Claude S. Fischer

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Claude Serge Fischer
Born (1948-01-09) January 9, 1948 (age 72)
Alma materUniversity of California, Los Angeles
Harvard University
Known forUrban sociology
American social history
Scientific career
InstitutionsUniversity of California, Berkeley

Claude Serge Fischer (born January 9, 1948) is an American sociologist and Professor of Sociology at the University of California, Berkeley. He has taught undergraduate and graduate courses in urban sociology, research methods, and American society at UC Berkeley. He was elected a Member of the American Philosophical Society in 2017.[1]

Early life and career[edit]

Fischer was born in Paris, France on January 9, 1948. He came to the United States in 1952 at the age of 4. He was raised in Paterson, New Jersey, but finished high school in Los Angeles, California. He graduated from Fairfax High School.

Fischer graduated with a B.A. in sociology from the University of California, Los Angeles in 1968. After completing his B.A., he went to Harvard University and completed his M.A. (1970) and Ph.D. (1972) in sociology. After completing his Ph.D., he joined the faculty at the University of California, Berkeley in 1972.


Fischer's early research focused on the social psychology of urban life and on social networks. In 1982, he published the book To Dwell Among Friends: Personal Networks in Town and City and in 1984, he published the book The Urban Experience. He is credited with developing the 'subcultural theory of urbanism'. He worked on the study of social networks, in which he developed techniques for the survey study of networks and studied urban-rural differences in personal networks.

He has also worked on American social history, beginning with a study of the early telephone's place in social life. He published the book America Calling: A Social History of the Telephone to 1940 in 1992. In that book, he presents the first social history of this vital but little-studied technology. He examine how Americans encountered, tested, and ultimately embraced it with enthusiasm. He was also the founding editor of Contexts, the American Sociological Association's magazine of sociology for the general reader. He was also its executive editor through 2004.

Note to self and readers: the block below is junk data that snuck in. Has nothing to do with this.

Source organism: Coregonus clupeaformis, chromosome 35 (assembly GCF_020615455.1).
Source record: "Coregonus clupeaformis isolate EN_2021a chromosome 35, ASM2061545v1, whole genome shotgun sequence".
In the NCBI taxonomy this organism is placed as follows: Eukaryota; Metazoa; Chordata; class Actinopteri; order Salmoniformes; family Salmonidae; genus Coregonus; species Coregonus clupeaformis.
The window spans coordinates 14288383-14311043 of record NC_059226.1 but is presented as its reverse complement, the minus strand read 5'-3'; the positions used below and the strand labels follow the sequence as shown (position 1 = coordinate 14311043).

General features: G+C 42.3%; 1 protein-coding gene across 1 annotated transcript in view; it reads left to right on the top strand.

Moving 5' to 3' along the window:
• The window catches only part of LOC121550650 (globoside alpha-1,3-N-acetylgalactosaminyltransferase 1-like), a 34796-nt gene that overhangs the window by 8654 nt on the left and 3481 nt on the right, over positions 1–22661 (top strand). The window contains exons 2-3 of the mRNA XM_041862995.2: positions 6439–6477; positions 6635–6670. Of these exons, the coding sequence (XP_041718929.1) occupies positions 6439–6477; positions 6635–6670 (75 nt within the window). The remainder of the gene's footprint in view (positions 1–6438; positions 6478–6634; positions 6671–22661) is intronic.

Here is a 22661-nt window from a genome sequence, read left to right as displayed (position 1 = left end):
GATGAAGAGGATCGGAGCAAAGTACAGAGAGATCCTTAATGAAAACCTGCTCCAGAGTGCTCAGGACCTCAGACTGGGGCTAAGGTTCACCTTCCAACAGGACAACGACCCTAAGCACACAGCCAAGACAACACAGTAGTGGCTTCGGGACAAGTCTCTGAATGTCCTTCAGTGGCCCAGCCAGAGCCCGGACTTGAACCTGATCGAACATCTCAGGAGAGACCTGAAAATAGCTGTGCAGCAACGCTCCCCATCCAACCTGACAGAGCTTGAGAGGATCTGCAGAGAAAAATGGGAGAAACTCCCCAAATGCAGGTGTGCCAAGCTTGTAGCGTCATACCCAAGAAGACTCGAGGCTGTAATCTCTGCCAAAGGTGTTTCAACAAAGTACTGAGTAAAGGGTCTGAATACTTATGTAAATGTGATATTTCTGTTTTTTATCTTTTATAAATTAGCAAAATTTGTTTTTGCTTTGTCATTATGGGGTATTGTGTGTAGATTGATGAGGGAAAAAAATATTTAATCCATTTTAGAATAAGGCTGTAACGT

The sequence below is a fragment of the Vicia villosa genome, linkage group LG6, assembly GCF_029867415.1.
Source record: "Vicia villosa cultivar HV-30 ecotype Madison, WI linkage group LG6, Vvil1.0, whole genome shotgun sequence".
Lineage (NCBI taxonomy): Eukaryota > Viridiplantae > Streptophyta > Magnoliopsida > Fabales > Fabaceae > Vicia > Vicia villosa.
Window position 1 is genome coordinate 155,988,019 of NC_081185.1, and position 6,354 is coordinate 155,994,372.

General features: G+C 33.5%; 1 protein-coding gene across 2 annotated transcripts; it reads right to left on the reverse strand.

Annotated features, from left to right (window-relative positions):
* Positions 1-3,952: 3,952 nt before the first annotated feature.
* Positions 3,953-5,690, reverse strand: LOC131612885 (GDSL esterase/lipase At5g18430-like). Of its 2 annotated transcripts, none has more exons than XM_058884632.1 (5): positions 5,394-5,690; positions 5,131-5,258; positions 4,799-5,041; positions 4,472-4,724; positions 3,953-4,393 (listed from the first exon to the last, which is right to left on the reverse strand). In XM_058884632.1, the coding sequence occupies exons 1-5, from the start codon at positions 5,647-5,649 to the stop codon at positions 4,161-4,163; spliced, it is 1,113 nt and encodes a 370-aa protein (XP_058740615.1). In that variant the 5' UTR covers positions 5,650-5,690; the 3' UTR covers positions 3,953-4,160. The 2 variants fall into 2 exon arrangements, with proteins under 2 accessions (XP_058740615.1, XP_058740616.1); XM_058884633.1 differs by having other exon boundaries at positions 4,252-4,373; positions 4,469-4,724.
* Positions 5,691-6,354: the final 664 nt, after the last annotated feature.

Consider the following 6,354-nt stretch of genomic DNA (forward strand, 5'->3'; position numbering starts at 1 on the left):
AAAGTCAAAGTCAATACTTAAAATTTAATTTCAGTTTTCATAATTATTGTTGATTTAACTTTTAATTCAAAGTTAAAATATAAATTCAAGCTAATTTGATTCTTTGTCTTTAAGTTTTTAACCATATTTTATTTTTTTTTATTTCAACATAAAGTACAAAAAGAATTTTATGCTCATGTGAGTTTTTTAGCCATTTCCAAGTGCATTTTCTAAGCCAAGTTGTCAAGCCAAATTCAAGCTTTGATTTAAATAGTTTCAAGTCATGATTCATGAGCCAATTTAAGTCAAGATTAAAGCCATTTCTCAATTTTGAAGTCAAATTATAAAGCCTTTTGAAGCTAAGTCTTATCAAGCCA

Awards and honors[edit]

Fischer and his books have received many awards and honors. The following are the awards and honors received by Fischer and his books.

  • 1986 Distinguished Scholarship Award of the Pacific Sociological Association for To Dwell Among Friends (1982)
  • 1995 Dexter Prize, Outstanding Book, from the Society for the History of Technology, for America Calling (1992)
  • 1996 Robert and Helen Lynd Award, from the Community and Urban Sociology Section of the American Sociological Association, for distinguished lifetime contribution to urban and community studies
  • Inequality by Design: Cracking the Bell Curve Myth (1996) was awarded “Outstanding Book” on Human Rights, Gustavus Myers Center for the Study of Human Rights in North America in 1998
  • Century of Difference (2006) was a co-winner of the 2007 Otis Dudley Duncan Book Award, Population Section, American Sociological Association.


Fischer has published the following books.

  • Made in America: A Social History of American Culture and Character (2010) ISBN 978-0-226-25143-1
  • Century of Difference: How America Changed in the Last One Hundred Years. (with Hout). New York: Russell Sage. (2006)
  • Inequality by Design: Cracking the Bell Curve Myth, (with Hout, Lucas, Sánchez-Jankowski, Swidler and Voss), Princeton, NJ: Princeton University Press (1996)
  • America Calling: A Social History of the Telephone to 1940, University of California Press. (1992)
  • The Urban Experience. Second edition. San Diego: Harcourt Brace Jovanovich. (1984)
  • To Dwell Among Friends: Personal Networks in Town and City. University of Chicago. (1982)
  • Networks and Places: Social Relations in the Urban Setting. (with Jackson, Stueve, Gerson, Jones, and Baldassare). New York: Free Press. (1977)
  • Human Aggression and Conflict. (with Scherer and Abeles), Englewood Cliffs, N.J.: Prentice Hall. (1975)


External links[edit]